Lobbyists protecting fossil fuel industry interests including the Koch brothers have been criticised openly by Barack Obama this week for “standing in the way of the future” by attempting to hamper the progress of renewables.
In a speech given at a clean energy summit in Nevada on Monday, hosted by the state’s senator Harry Reid, Obama reiterated his support for solar and wind, highlighting the successes that have been made in renewable energy in a few short years.
In contrast to this success, he said, “billions of dollars” of taxpayer money is spent on what he called “corporate welfare” for the fossil fuel industry. The president’s words are perhaps the most high profile example to date of a mainstream politician drawing attention to the fact that while the public often sees and hears in the media about subsidies and support spent on renewable energy, little is made of the tax breaks and incentives given to oil and gas companies.
Obama said opposition to renewables including “massive lobbying efforts backed by fossil fuel interests or conservative think tanks” was trying to protect an “outdated status quo”. Renewable energy is an “American energy revolution” comparable to going from telegraph poles to smartphones in less than a decade, Obama said. His appearance at the summit follows the unveiling of his administration's Clean Power Plan at the beginning of August.
In emotive rhetoric, the president attempted to engage with the debate on broader terms than simply pushing for the increased deployment of renewables for environmental reasons, or those linked with international carbon targets. He also tried to depoliticise the issue to an extent, highlighting the formation of sometimes unlikely partnerships and coalitions of progressive and libertarian citizens to promote solar in particular.
The president argued that renewables have crossed the political divide, especially at grassroots level, where the anti-big-government Tea Party movement has allied itself with green and pro-solar groups that are often considered its political opposite. These groups have come together, he said, to exercise their freedom of choice to select “cleaner, cheaper, more efficient energy”.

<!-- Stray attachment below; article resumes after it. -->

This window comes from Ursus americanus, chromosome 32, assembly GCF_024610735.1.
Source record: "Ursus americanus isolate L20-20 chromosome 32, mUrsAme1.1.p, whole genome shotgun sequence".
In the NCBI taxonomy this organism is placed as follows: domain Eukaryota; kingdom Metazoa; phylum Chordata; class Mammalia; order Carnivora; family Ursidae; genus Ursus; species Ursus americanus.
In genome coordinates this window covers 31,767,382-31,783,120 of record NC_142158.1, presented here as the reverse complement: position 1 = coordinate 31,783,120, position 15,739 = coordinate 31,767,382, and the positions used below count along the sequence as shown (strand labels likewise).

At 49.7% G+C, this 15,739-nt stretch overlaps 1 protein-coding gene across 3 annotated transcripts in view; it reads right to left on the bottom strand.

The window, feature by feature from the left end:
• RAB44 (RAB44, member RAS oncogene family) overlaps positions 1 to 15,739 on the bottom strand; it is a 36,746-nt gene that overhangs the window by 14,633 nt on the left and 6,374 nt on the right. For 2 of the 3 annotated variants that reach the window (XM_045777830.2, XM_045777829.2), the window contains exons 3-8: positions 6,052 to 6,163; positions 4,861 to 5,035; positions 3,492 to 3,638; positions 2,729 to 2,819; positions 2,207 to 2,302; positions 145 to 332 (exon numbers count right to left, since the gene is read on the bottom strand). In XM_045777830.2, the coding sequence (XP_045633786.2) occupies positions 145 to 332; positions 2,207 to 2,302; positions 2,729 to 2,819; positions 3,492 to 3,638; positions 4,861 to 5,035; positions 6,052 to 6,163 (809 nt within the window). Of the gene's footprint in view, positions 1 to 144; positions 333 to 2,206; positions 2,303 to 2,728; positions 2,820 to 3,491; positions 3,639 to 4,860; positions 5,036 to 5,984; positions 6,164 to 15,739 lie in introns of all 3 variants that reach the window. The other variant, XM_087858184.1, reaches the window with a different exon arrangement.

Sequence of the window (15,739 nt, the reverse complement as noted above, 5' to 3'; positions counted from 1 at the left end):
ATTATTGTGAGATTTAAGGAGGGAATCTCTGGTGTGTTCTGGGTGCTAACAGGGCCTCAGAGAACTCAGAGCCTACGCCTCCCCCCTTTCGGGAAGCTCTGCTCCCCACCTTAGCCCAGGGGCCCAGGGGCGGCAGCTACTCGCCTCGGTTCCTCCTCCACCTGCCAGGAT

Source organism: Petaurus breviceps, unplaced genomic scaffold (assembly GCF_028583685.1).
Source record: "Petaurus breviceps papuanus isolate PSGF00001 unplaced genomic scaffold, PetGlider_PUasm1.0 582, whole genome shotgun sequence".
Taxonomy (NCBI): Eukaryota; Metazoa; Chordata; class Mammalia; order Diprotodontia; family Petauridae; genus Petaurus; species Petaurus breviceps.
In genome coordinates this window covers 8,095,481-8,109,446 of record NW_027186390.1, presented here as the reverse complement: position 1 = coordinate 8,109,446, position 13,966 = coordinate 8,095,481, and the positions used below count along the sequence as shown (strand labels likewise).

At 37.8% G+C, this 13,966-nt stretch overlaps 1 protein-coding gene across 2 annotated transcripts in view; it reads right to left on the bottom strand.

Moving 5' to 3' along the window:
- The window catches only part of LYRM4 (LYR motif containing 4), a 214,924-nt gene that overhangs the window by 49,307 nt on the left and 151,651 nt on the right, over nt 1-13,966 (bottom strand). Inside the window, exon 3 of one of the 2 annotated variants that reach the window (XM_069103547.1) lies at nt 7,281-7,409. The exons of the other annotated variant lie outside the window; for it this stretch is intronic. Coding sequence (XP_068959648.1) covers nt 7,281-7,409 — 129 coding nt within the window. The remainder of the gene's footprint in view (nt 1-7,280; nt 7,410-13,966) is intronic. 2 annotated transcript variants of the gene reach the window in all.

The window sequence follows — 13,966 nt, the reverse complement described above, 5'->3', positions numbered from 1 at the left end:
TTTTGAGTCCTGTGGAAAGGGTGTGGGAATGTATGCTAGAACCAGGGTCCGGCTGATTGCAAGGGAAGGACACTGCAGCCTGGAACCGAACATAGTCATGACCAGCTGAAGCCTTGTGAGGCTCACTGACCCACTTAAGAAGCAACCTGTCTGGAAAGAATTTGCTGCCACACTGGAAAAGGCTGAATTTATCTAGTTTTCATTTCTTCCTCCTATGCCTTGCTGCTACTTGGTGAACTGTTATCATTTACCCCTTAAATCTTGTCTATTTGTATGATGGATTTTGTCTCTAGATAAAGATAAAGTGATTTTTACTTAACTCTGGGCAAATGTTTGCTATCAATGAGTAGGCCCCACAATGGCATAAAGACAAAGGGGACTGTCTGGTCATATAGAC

In fact, Obama argued, in language designed to appeal to both sides of the political coin, preventing this consumer choice is also anti-free market, against innovation and even said that efforts backed by the Koch brothers and others in “pushing for new laws to roll back renewable energy standards or prevent new clean energy businesses from succeeding” was “not the American way”.
“We see where consumers want to go,” Obama said. “And that, let’s be honest, has some big fossil fuel interests pretty nervous – to the point where they’re trying to fight renewable energy.”
Kochs ‘undermining competition’
One fairly recent example of this lobbying was seen at the beginning of this year. A reactionary treatise part-disguised as an analytical report, “Filling the solar sinkhole: billions of bucks have delivered too little bang” was published by the Taxpayers Protection Alliance (TPA). The document was a vociferous condemnation of the investment tax credit (ITC), the federal scheme which is due to be scaled back at the end of next year.
PV Tech reported in February that 16 out of 25 sources cited by its authors as research references could be attributed to groups either founded or directly funded by the Kochs, the siblings who own one of America’s wealthiest private companies and who have been accused on numerous occasions of lobbying not only for their carbon-intensive industry interests, but also on a number of other prominent socio-economic issues.